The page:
(U.S. Army National Guard photo by Sgt. Clinton Glenn)

Are Stakeholders Finally Taking Maritime Cybersecurity Seriously?

A year ago, my law firm released its Maritime Cybersecurity Survey report and white paper surveying 126 marine industry stakeholders representing the vessel, port, and cargo shipper subsectors spread across small, mid-sized, and large companies. The key question we asked of the respondents was, “Are you prepared to prevent a data breach?”

Ninety-four percent of small companies (up to 49 employees) and 81 percent of mid-sized companies (50 to 500 employees) answered that they were either somewhat or completely unprepared. Among three industry sub-sectors, 70 percent of vessel owner-operators, 68 percent of port operators, and 43 percent of cargo shippers also expressed serious or complete misgivings about whether they were cyber ready. At the same time, the survey left little doubt that the maritime industry is a prime target for hackers. It revealed that cyberattacks are pervasive, with 80 percent of large companies and 38 percent of all respondents reporting that they’d been targeted in the year preceding the survey.

The results also showed that larger U.S. maritime companies and those that had previously sustained a cyber attack are better prepared than smaller companies and those that hadn’t yet been victimized. Three out of four of bona fide breach victims claimed they were prepared for the next attack, the survey responses indicated, while only 14 percent of untouched companies indicated such a comfort level. When comparing companies by size, in contrast to the large company respondents small and mid-sized companies confessed that they were not prepared for a cybersecurity breach.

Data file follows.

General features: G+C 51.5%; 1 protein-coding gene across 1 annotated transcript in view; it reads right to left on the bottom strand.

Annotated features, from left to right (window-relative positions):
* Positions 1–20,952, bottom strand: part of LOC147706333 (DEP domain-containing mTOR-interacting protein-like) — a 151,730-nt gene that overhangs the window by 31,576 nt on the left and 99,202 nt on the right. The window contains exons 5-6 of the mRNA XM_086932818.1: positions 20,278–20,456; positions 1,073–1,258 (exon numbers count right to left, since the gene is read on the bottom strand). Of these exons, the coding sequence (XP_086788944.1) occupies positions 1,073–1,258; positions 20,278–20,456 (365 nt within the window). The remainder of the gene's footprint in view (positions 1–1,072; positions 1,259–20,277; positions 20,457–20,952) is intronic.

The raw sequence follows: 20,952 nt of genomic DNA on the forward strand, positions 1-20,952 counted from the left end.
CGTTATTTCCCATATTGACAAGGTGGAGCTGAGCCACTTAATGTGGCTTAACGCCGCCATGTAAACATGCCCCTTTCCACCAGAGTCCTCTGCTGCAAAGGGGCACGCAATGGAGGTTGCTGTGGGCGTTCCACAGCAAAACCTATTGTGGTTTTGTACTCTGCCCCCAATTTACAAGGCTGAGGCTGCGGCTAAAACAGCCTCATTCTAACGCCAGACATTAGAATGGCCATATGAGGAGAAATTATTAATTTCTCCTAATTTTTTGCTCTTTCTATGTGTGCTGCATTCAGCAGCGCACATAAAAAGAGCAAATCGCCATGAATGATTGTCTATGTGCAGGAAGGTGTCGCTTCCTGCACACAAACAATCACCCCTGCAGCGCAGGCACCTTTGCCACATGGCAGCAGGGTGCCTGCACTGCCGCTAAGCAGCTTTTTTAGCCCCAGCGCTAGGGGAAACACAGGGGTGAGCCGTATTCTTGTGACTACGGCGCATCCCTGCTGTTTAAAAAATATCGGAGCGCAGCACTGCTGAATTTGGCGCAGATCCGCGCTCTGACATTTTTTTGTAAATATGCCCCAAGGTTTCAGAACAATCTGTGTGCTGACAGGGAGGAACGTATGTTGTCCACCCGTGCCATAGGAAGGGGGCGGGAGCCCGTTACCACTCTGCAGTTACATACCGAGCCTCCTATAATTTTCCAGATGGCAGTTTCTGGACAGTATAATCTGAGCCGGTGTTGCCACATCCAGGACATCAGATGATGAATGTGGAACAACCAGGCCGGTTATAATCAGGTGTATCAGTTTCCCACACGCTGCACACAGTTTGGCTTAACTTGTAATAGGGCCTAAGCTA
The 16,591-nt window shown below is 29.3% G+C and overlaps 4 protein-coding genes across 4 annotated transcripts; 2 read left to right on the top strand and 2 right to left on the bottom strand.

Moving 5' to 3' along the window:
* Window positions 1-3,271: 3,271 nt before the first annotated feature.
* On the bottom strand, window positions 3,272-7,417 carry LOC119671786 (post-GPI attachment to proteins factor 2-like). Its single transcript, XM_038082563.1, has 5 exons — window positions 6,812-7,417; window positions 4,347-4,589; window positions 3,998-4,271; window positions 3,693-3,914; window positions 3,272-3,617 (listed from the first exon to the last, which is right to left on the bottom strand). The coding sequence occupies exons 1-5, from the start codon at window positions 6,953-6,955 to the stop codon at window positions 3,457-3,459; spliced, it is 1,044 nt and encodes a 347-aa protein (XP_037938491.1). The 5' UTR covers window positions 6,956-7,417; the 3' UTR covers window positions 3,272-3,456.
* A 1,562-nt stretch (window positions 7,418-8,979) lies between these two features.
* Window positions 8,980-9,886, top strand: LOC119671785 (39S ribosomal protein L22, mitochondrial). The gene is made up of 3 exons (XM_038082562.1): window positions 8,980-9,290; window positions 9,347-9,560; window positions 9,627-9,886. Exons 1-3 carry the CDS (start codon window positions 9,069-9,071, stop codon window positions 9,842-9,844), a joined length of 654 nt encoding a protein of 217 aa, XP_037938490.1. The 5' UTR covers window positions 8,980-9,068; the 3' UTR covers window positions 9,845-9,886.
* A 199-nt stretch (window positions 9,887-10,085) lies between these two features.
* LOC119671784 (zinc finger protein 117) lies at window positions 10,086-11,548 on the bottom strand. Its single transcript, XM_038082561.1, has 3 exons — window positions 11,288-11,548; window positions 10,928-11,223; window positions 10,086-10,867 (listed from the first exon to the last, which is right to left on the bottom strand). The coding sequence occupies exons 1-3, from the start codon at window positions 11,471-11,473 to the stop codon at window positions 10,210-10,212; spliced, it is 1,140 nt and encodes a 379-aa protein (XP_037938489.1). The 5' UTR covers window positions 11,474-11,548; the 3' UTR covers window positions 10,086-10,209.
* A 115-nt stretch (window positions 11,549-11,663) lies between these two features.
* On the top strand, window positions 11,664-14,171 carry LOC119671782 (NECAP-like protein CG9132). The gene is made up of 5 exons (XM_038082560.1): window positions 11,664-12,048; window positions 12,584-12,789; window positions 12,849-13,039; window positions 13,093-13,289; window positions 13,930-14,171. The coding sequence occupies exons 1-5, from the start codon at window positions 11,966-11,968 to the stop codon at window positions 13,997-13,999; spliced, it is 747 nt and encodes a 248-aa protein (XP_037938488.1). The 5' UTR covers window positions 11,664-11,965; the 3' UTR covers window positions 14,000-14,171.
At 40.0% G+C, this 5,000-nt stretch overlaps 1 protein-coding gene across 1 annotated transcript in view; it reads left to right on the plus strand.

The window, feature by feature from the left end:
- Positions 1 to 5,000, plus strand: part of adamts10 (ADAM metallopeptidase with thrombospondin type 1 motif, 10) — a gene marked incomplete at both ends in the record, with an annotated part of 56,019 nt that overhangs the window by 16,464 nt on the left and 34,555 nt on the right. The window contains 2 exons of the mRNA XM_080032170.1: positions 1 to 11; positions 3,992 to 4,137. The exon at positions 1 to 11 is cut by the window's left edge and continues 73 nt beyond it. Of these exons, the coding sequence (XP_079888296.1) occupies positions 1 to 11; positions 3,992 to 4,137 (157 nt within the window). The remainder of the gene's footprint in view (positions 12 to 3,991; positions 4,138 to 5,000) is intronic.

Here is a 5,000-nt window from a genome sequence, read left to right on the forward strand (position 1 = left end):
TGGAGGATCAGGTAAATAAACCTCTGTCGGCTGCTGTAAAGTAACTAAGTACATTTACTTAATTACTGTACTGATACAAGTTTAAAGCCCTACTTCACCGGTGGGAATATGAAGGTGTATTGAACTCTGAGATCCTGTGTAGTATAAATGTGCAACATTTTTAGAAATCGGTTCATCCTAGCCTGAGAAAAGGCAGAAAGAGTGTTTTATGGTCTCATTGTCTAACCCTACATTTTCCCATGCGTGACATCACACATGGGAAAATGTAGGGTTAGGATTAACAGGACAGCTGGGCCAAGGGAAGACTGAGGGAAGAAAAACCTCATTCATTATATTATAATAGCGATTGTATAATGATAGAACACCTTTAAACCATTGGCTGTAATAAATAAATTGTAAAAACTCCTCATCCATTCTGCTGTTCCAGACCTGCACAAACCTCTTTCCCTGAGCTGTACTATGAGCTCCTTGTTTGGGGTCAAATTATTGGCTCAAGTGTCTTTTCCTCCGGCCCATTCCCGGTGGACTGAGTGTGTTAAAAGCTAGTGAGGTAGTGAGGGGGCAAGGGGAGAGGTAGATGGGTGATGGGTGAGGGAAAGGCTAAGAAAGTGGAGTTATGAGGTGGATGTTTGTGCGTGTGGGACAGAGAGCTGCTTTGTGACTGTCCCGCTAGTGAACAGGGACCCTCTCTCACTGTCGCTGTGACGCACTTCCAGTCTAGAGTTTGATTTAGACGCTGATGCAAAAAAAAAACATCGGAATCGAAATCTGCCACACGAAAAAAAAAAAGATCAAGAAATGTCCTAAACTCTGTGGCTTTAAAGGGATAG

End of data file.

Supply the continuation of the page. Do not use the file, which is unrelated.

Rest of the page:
A phrase that is commonly applied to cyber breaches – “not if, but when” – led us to ask questions about the aftermath of a cyber attack. And the answers revealed widespread angst: Even among the “prepared” respondents, our probe uncovered that the maritime industry was not prepared to respond to regulators or victims, or to deal with the loss of confidential information or intellectual property. Sixty percent admitted they were not prepared to handle negative public opinion in the wake of a breach; 70 percent had no plan to deal with lost confidential business information, intellectual property, and other sensitive and confidential information; and nearly half had given little thought to addressing their customers’ post-breach loss of confidence.

Although our survey did not do a deep dive into what “readiness” looks like, we did learn that the bulk of our respondents, including many that broadly reported they were in shipshape, perhaps weren’t. For instance, only 20 percent of surveyed companies claimed to have conducted a data systems security audit in the prior 12 months, and less than half conducted cyber risk assessments at least annually.

Meanwhile, budget allocation varied widely, with the large companies four times more likely than mid-size companies to dedicate a percentage of their budgets to cybersecurity. Fully a third of small companies devoted no resources to cyber protection.

In the year since our survey was released, cyber threats to the maritime industry have increased along with advances in technology, and the need for attention to cybersecurity has garnered the attention of the industry and those charged with safeguarding the ports, waterways, environment, and nearby population.

A stunning example of the seriousness of a cyber threat occurred last spring, when the Coast Guard reported that it had, for the first time, boarded an inbound foreign-flag ship to have its “cyber inspectors” address a computer malware that had taken over the ship’s systems. One Coast Guard official said afterward that he believed these events will become increasingly more common.